Larry Constantine described four cultural paradigms found in software organizations: closed, open, synchronous, and random (see "Work Organization: Paradigms for Project Management and Organization," Comm. ACM, October 1993). Understanding which paradigm your teamís culture most closely resembles can give you some clues about how to introduce a peer review program.
A closed culture has a traditional hierarchy of authority. You can introduce peer reviews in a closed culture through a management-driven process improvement program, perhaps based on one of the Software Engineering Instituteís capability maturity models.
Innovation, collaboration, and consensus decision-making characterize an open culture. Members of an open culture want to debate the merits of peer reviews and participate in deciding when and how to implement them. Respected leaders who have had positive results with reviews in the past can influence the groupís willingness to adopt them. Such cultures might favor review meetings in which discussion of proposed solutions is common, although the inspection process emphasizes findingónot fixingódefects during meetings.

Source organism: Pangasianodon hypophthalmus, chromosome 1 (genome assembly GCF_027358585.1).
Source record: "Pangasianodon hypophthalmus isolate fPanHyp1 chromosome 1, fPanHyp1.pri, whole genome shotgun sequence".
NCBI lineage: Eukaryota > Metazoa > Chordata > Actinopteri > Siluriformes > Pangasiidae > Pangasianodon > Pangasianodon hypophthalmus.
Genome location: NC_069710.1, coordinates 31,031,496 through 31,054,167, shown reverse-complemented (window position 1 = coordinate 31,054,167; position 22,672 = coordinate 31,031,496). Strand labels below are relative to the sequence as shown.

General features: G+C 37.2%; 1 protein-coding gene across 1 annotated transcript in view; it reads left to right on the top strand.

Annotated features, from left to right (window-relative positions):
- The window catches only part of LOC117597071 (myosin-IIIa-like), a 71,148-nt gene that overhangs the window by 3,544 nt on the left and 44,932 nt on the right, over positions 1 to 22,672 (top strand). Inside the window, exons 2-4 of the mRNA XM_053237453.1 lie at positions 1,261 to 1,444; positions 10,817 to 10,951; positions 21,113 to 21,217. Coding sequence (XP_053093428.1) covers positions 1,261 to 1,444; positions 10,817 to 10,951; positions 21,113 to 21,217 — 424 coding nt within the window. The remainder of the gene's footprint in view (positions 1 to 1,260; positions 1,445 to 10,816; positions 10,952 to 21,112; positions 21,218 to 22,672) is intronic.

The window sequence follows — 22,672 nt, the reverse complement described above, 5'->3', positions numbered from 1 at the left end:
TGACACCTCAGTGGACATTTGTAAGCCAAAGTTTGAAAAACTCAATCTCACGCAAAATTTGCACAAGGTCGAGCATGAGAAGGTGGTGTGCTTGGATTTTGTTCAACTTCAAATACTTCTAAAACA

Members of a synchronous group are well aligned and comfortable with the status quo. Because they recognize the value of coordinating their efforts, they are probably already performing at least informal reviews. A comfort level with informal reviews makes it easier to implement a more formal inspection program.
Entrepreneurial, fast-growing, and leading-edge technology companies often develop a random culture populated by autonomous individuals. In random organizations, individuals who have performed peer reviews in the past might continue to hold them. The other team members probably donít have the patience for reviews, but they might change their minds if quality problems from the resulting chaos burn them badly enough.